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Paper No. 1
Presentation Time: 1:30 PM


ARTHUR, Michael A., Department of Geosciences, Pennsylvania State University, University Park, PA 16802,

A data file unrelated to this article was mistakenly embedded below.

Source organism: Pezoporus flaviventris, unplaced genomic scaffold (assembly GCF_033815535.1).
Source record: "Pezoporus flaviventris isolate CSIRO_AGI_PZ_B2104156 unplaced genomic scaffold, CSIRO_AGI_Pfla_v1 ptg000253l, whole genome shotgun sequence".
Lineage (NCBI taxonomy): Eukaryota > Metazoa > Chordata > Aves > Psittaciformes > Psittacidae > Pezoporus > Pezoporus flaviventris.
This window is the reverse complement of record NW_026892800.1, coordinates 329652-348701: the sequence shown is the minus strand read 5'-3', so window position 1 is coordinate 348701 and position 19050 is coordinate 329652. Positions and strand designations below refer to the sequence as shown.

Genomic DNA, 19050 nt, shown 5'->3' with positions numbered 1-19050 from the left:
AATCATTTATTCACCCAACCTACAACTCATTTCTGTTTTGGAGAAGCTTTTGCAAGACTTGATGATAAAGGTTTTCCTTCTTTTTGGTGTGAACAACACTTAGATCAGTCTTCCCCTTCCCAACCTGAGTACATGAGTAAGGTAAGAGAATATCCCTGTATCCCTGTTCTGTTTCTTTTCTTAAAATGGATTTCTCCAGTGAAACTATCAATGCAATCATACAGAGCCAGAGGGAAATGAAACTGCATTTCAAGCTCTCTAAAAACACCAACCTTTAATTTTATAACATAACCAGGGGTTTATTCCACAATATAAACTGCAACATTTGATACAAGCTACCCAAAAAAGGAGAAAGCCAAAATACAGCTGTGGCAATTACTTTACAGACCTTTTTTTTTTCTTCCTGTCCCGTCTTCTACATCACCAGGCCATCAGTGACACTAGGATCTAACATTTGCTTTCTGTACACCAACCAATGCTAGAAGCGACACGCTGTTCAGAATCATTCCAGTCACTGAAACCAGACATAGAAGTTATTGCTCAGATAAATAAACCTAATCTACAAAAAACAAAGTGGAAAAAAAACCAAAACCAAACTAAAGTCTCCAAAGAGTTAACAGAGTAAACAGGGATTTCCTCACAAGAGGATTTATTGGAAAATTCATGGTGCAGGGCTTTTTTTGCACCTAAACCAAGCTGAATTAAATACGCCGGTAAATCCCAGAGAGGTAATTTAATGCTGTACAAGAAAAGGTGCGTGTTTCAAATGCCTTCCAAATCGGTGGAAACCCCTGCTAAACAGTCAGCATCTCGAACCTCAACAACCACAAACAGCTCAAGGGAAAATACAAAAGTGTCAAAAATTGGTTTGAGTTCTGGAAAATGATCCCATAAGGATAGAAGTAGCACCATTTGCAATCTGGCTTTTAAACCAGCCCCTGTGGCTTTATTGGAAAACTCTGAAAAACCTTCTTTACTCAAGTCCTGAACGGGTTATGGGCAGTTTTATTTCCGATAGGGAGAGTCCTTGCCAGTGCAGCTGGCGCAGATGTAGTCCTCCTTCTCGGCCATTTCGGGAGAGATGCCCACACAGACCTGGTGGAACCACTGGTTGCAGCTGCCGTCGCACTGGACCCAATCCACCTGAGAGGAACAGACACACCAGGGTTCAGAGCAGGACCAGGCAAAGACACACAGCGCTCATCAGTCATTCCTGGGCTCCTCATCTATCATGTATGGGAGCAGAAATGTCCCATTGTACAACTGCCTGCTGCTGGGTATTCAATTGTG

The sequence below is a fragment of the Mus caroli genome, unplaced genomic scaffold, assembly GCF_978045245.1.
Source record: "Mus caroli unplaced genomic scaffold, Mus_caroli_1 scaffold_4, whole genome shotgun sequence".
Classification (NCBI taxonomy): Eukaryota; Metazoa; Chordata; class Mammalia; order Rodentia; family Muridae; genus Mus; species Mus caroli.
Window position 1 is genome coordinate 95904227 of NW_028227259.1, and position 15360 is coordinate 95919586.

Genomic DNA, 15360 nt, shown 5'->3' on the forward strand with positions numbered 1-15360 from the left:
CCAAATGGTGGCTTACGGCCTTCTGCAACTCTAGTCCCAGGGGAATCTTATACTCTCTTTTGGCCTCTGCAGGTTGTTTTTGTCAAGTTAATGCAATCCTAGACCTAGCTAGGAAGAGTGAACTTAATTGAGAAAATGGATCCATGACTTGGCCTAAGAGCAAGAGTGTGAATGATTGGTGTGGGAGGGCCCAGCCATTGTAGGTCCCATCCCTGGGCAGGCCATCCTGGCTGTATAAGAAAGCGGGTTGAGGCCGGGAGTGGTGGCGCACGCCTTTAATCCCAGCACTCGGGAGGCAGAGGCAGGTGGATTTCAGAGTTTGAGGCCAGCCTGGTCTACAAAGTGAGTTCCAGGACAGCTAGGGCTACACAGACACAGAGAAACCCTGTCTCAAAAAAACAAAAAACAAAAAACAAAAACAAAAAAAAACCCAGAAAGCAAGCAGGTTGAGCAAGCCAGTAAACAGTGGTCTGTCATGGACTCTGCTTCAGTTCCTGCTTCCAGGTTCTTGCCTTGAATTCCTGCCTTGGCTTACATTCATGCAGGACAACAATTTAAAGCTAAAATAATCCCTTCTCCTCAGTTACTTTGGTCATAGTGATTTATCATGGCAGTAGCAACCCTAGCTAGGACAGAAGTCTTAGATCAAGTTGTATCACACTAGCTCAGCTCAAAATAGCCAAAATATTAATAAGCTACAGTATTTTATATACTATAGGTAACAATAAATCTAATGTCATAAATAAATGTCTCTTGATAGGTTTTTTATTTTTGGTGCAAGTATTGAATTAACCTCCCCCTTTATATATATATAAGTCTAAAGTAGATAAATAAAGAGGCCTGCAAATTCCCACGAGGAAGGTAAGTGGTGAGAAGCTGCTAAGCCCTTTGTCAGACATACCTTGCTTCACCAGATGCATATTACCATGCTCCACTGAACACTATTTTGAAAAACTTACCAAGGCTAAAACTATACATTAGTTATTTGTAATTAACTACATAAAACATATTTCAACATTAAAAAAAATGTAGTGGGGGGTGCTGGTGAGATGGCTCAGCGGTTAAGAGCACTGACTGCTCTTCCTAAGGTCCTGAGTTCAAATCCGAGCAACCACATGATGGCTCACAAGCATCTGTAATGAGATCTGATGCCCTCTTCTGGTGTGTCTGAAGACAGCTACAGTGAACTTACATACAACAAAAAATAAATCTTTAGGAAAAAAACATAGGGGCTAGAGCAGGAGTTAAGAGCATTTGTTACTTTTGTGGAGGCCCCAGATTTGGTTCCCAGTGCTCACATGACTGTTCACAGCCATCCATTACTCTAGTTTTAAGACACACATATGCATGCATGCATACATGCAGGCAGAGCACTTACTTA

The middle Devonian Marcellus Shale in the U.S. Appalachian Basin, the global Cenomanian-Turonian OAE2, and the Holocene Black Sea exhibit similar characteristics in the rapid onset of anoxic to euxinic conditions in each unit, as inferred from patterns of organic carbon and associated trace metal and sulfur enrichment. These marine redox events are related initially to rapid eustatic sea level rise or basin subsidence. The imprints of these relative sea level changes on inferred water column processes and sedimentary expression differ among these examples, but impacts on the nitrogen and phosphorus cycles are similar. In all cases, there is evidence for more effective cycling of phosphorus and a significant role for nitrogen fixation fueling apparent high primary productivity in surface waters. Development of widespread deepwater anoxia leads to eutrophication by release of substantial amounts of soluble phosphorus. Under these anoxic conditions, fixed nitrogen inventories in deepwater masses decrease as the result of bacterial denitrification and annamox reactions. Fixed nitrogen is replaced by increased rates of nitrogen fixation by planktonic cyanobacteria in surface waters, or, possibly, by nitrogen fixation near the top of the chemocline by sulfide-oxidizing chlorobiaceae. Prevalence of nitrogen fixation produces decreases in nitrogen isotope ratios in deposited organic matter—a signal that is commonly observed in association with these marine redox events. The increase in nitrogen isotope values expected during initial rapid denitrification is rarely seen, possibly because of the rapid ecological changes in surface waters.
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